These Japanese proverbs may sound funny, but in every language there are certain sayings that just don’t translate quite right! Here we have collected 22 of the funniest Japanese proverbs, but they each have very real lessons to teach! At the bottom of this post we have collected some familiar English sayings…can you match up the English to the Japanese? Remember, not every Japanese saying has an English equivalent!
“There is no use scrunching up your buttocks after a fart.”
“When eating poison, you may as well lick the plate.”
ばか は しな なきゃ なおら ない。
“Unless an idiot dies, he can never be cured.”
“A man in love mistakes a pimple for a dimple.”
じんせい は たのしい こと ばかり で は ない。
“Life’s not all beer and skittles.”
“A padded jacket is an acceptable gift, even in summer.”
あたま かくし て しり かくさす ゙
“Hide your head but not the buttocks.”
さる も き から おちる
“Even monkeys fall from trees”
“Too many boatmen will bring a boat up a mountain.”
“The bean paste that smells like bean paste is not the best quality.”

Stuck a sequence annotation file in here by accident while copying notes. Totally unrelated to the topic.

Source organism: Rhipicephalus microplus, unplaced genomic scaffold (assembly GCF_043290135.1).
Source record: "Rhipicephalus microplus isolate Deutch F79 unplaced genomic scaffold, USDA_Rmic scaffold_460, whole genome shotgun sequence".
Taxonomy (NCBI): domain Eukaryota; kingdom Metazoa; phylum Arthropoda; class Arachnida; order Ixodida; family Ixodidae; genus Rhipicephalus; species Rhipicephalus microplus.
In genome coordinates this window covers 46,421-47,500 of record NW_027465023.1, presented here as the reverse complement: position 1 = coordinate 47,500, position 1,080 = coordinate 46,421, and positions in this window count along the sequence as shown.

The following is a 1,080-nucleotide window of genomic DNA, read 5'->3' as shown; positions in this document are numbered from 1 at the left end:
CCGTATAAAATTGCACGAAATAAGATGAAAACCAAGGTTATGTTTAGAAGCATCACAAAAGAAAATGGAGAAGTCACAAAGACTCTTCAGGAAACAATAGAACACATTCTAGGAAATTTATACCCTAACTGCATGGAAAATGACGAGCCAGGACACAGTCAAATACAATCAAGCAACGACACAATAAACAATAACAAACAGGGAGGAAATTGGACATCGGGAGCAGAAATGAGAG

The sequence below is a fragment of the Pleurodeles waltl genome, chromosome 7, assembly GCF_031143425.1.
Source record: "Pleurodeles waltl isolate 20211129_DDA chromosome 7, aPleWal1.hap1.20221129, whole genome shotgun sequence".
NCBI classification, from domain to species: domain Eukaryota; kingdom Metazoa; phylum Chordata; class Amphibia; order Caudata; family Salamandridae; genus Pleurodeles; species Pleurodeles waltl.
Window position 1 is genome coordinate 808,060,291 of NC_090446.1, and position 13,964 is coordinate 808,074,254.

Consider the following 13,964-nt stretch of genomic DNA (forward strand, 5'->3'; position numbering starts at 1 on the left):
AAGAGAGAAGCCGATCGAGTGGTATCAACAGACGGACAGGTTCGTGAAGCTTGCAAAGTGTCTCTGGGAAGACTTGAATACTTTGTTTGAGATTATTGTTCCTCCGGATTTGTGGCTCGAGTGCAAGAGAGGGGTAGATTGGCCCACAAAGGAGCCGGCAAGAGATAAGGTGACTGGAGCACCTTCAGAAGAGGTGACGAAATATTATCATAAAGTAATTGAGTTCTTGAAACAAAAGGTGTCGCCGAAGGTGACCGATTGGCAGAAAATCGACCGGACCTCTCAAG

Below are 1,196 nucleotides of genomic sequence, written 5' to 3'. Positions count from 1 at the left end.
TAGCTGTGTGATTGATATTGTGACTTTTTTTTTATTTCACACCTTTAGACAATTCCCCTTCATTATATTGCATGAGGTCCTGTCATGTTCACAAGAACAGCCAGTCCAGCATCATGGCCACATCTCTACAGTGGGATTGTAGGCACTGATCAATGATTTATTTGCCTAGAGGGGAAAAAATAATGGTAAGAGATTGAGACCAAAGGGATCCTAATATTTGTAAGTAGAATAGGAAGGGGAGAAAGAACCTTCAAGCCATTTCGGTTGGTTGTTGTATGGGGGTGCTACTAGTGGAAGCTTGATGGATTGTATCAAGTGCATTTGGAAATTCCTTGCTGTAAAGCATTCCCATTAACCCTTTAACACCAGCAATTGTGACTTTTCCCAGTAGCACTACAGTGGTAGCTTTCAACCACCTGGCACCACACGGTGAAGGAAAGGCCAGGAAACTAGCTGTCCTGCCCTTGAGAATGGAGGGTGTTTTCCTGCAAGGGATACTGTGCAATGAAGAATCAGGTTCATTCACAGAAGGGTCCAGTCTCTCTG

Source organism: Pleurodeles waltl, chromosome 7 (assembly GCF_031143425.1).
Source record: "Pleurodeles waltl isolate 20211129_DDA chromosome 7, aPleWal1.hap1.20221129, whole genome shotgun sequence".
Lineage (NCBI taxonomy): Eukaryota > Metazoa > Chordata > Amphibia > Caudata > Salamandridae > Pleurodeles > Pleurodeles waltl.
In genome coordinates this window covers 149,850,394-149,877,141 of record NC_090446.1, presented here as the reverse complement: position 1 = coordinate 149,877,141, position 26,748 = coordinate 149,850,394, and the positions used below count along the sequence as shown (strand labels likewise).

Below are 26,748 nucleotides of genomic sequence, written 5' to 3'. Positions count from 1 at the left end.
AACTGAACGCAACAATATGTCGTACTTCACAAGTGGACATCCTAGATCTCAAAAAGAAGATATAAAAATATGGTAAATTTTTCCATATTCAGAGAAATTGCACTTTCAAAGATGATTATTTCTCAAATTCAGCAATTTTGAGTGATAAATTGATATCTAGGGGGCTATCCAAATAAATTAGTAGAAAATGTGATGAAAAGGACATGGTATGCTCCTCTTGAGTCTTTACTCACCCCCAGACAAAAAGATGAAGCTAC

けぶかい もの は いろ ふかい
“A hairy person is sexy.”
**We couldn’t confirm that this was a real saying in Japanese…has anyone heard this before???
つめ の あか を せんじ て のむ
“Boil and drink another’s fingernail dirt.”
“It’s no good trying to bite your navel.”
あさ つめ を きれ ば ひ に はじ を か
“If you trim your nails in the morning, you will be put to shame that day.”
**This is not a saying, but rather a very old superstition.
“A bean-jam cake [falling] into an open mouth”
あき なすび は よめ に くわす な
“Do not let your daughter-in-law eat autumn eggplants”
あした の こと を いう と てんじょう の ねずみ が わらう
“If you speak of tomorrow, the rats in the ceiling will laugh”
まご に も いしょう
“Even a packhorse driver looks fine in proper dress.”
ひざ とも だんごう
“Consult anyone, even your knees.”
“Relations between a dog and a monkey.”
“Roast bean paste on wooden clogs.”
a. Don’t look a gift horse in the mouth.
b. Too many cooks spoil the broth.
c. All that glitters is not gold.
d. Two heads are better than one.
e. Follow in someone’s footsteps.
f. No use shutting the barn door after the horse has bolted.
g. Cut off your nose to spite your face.
h. Clothes make the man.
i. Love is blind.
j. Bury your head in the sand.
k. In for a penny, in for a pound.
l. No one knows what tomorrow will bring.
m. A fool’s errand.
n. Once a fool, always a fool.
o. Anyone can make a mistake.
Can you think of an English equivalent we missed? Let us know what you think each saying means in the comments!!